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Part III Edith Wharton

Chapter XXIX

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Her husband's arms fell away from her, and he stood dumfounded.

"Take them with us?"

"Why not?"

"All five of them?"

"Of course--I couldn't possibly separate them. And Junie and Nat will help us to look after the young ones."

"Help us!" he groaned.

"Oh, you'll see; they won't bother you. Just leave it to me; I'll manage--" The word stopped her short, and an agony of crimson suffused her from brow to throat. Their eyes met; and without a word he stooped and laid his lips gently on the stain of red on her neck.

"Nick," she breathed, her hands in his.

"But those children--"

Instead of answering, she questioned: "Where are we going?"

His face lit up.

"Anywhere, dearest, that you choose."

"Well--I choose Fontainebleau!" she exulted.

"So do I! But we can't take all those children to an hotel at Fontainebleau, can we?" he questioned weakly. "You see, dear, there's the mere expense of it--"

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Her eyes were already travelling far ahead of him. "The expense won't amount to much. I've just remembered that Angele, the bonne, has a sister who is cook there in a nice old-fashioned pension which must be almost empty at this time of year. I'm sure I can ma--arrange easily," she hurried on, nearly tripping again over the fatal word. "And just think of the treat it will be to them! This is Friday, and I can get them let off from their afternoon classes, and keep them in the country till Monday. Poor darlings, they haven't been out of Paris for months! And I daresay the change will cure Geordie's cough-- Geordie's the youngest," she explained, surprised to find herself, even in the rapture of reunion, so absorbed in the welfare of the Fulmers.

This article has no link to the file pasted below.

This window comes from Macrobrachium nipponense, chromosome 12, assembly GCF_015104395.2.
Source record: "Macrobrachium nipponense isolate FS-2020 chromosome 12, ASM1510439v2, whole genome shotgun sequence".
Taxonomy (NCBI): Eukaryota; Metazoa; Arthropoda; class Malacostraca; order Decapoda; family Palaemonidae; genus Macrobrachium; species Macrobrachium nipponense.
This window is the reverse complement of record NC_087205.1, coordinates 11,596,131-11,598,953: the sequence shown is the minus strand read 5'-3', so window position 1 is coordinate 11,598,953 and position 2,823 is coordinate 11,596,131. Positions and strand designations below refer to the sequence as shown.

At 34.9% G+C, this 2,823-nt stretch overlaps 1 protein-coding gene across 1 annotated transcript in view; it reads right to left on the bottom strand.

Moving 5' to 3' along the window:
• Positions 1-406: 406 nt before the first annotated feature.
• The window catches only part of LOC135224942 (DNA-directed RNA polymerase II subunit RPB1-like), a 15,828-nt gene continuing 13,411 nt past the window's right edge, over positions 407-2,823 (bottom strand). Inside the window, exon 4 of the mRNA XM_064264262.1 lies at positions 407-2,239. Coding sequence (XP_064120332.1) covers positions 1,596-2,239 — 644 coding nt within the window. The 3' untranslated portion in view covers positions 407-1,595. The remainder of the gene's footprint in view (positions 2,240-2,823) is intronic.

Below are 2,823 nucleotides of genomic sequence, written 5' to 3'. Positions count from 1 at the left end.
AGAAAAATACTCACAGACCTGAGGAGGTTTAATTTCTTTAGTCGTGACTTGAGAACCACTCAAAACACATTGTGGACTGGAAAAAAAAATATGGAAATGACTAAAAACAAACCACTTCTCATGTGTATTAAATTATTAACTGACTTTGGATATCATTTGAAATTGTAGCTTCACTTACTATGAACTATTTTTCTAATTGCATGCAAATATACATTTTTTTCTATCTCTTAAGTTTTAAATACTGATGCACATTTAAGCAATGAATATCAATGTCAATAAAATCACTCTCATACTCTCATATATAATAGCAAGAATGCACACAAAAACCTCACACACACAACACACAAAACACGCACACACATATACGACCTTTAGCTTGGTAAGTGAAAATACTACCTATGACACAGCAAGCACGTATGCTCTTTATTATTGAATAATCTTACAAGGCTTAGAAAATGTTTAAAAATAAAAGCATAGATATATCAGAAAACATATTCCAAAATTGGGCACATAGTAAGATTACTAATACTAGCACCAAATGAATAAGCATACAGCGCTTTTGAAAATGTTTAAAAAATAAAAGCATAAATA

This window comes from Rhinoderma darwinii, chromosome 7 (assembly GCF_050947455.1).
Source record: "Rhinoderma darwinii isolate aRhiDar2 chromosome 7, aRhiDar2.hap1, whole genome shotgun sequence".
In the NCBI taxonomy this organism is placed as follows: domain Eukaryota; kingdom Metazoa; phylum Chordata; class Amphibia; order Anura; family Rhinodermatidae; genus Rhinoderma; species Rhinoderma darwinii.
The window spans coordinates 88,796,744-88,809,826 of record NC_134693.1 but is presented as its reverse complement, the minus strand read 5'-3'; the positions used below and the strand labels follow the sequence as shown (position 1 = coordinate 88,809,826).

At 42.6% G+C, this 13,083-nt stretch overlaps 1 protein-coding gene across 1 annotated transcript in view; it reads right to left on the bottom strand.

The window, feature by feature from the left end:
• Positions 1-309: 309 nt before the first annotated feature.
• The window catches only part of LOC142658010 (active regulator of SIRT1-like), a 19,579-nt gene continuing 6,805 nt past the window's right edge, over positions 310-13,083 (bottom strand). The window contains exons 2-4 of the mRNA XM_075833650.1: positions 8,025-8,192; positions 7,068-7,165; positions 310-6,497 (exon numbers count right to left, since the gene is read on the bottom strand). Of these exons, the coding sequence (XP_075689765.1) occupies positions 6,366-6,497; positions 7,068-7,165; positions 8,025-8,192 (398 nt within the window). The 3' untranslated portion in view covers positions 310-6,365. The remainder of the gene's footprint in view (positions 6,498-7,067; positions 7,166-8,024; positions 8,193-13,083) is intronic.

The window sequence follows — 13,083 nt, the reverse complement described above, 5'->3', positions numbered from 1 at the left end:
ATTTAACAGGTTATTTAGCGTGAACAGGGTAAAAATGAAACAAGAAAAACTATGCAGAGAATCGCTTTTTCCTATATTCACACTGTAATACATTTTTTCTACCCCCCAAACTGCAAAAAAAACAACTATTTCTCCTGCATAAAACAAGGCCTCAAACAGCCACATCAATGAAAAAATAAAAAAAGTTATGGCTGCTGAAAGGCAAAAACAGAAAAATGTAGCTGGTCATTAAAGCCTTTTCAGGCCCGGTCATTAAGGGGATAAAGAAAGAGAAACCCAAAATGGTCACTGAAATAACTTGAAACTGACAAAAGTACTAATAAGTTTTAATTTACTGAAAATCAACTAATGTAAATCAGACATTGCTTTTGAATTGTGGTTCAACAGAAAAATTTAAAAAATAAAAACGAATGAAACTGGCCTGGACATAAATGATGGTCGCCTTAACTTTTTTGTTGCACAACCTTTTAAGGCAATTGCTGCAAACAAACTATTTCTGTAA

She was conscious that her husband was surprised also; but instead of prolonging the argument he simply questioned: "Was Geordie the chap you had in your arms when you opened the front door the night before last?"

She echoed: "I opened the front door the night before last?"

"To a boy with a parcel."

"Oh," she sobbed, "you were there? You were watching?"

He held her to him, and the currents flowed between them warm and full as on the night of their moon over Como.

In a trice, after that, she had the matter in hand and her forces marshalled. The taxi was paid, Nick's luggage deposited in the vestibule, and the children, just piling down to breakfast, were summoned in to hear the news.

It was apparent that, seasoned to surprises as they were, Nick's presence took them aback. But when, between laughter and embraces, his identity, and his right to be where he was, had been made clear to them, Junie dismissed the matter by asking him in her practical way: "Then I suppose we may talk about you to Susy now?"--and thereafter all five addressed themselves to the vision of their imminent holiday.

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The Glimpses of the Moon
Edith Wharton

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